The Magic 'S' Loop

July 4, 2012

PHOTOS AND STORY by Jason L. Hummel


Knock. Knock. My eyes blast open and my synapses fire like they are swimming in molasses. Why am I in the back of my car? What ungodly hour is it?

Then I remember.

A night’s migration had taken me to the Cascade Pass Trailhead along the narrow and winding Cascade River Road. As I entered North Cascades National Park, it was pitch black. At the same time the foliage thickened. So did the fog. Unable to see, my car crawled at two miles per hour. At one point I foolishly feared I had lost the way (can you even lose a road?). But when a car grew out of the mist, I knew I had made it to the trailhead and thankfully, in the process, hadn’t careened off the road.

Relieved that the drive was over, I was quickly met by Louie Dawson and his parents, Lou and Lisa. Louie was joining me the following morning for a ski tour. As for the elder Dawson, he is famous for being the first to finish skiing all the Colorado 14ers in 1991. But many know them all from their backcountry ski blog – Between tales we sip hot cocoa far past a reasonable bedtime.

It is then - at 5a.m. that I arose to knocks on my car. Through my foggy window I see Louie, remember where I am and how I arrived.

Nearby is a muddy Subaru that Louie and I suspect is Andy Traslin’s, but we are unsure. Looking in we both ration that it’s a nice day and anyone worth their ski-mountaineering salt can’t fault us for waking them early. Thankfully we didn’t have to find out. Practically jumping out of his seat, we see Andy’s face turn toward us.

We are now a party of three. On the agenda is the Magic ‘S’ Loop, appropriately named by Sky Sjue and Dan Helmstader in 2007. This tour, in a nutshell, goes from Cascade Pass to Cache Col to Art's Knoll to Hurry Up Peak’s Plan B Couloir to S Glacier to Yawning Glacier and back to Cascade Pass. In 2011 Ryan Lurie retraced their tracks on a solo endeavor. In his own words, “This has to be one of my all-time favorite tours and I can’t recommend it enough.”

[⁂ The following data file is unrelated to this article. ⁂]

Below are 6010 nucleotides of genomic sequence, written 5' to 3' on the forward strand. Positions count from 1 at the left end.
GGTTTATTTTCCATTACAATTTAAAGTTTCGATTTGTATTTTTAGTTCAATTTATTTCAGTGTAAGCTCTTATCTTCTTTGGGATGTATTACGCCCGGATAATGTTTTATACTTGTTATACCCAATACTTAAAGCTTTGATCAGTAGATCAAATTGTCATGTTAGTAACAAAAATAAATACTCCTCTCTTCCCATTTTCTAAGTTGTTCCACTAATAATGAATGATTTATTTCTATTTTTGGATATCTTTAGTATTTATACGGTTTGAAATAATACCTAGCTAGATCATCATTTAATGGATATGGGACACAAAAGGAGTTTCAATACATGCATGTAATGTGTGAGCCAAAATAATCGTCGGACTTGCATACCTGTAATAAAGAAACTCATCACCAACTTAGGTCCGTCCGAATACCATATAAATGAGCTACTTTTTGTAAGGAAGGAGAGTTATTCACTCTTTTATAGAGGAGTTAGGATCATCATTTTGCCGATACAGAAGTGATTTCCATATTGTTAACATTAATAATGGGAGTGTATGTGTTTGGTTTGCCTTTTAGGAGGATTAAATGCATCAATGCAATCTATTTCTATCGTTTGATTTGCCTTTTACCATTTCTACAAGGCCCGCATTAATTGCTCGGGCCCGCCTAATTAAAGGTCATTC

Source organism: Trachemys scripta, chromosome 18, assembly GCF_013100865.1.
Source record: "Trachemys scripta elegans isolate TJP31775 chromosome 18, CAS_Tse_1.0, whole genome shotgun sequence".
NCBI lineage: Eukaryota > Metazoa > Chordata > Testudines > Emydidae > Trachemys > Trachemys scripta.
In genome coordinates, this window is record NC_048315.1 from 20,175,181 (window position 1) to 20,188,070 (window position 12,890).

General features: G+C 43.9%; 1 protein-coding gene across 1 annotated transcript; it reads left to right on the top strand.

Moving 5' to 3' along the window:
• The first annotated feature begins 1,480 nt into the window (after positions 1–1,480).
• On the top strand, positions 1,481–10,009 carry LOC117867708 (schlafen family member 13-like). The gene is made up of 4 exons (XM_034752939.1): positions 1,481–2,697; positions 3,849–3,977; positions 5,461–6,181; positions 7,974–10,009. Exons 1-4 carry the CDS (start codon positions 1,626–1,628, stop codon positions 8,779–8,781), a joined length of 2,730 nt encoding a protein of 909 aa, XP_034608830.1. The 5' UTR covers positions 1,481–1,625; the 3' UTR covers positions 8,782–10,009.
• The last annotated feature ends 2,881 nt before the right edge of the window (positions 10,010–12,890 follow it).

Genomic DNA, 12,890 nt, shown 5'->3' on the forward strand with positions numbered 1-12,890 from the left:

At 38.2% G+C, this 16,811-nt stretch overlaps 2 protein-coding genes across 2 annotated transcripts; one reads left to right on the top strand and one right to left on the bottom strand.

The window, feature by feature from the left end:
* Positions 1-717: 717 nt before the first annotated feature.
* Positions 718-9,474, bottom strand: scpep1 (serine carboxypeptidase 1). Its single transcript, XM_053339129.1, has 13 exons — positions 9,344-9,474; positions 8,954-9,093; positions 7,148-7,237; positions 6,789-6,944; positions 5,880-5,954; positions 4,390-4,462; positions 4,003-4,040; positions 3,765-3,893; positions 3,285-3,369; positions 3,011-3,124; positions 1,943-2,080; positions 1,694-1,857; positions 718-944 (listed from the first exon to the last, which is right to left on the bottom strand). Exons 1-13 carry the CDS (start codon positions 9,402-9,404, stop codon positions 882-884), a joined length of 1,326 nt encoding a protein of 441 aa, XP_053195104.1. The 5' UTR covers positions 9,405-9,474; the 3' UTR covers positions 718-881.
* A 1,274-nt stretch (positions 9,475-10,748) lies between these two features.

With Traslin and Dawson, we push aside slide alder for 150-ft before entering continuous snowfields. You can also take the trail, but most people continue up the winter route until the snow becomes discontinuous. Meanwhile to our west, lowering fog retreats down the valley and muddled pinks are made out through the haze. Their gray tentacles lick the peak tops.

At Cascade Pass ( 5,392-ft), 1800 feet above the parking lot, popcorn clouds clutter the sky threatening to steal sunrays. Unencumbered by the clouds is the sweeping curve of Sahale Arm cupping Doubtful Lake. For me I picture the long snowy ridge over the azure orb of Doubtful Lake as an arm swaddling a baby.

My eyes return to my feet that follow boot top deep steps made by Louie and Andy. They lead to a high point that allows us to quickly traverse to the final climb to Cache Col. Somehow I manage to skin around the overhanging cornice, pounding my edges in and using my whippets to full effect on the icy under-layer of firn.

I never tire of the views from Cache Col: the snaking couloirs that appear to descend forever into the Middle Fork of the Cascade River, the ominous faces of Spider and Formidable, the goliath walls of Johannesburg and the distant peaks of the Ptarmigan Traverse to the south - they all force me to surrender feelings of tiredness and replace my weariness with awe.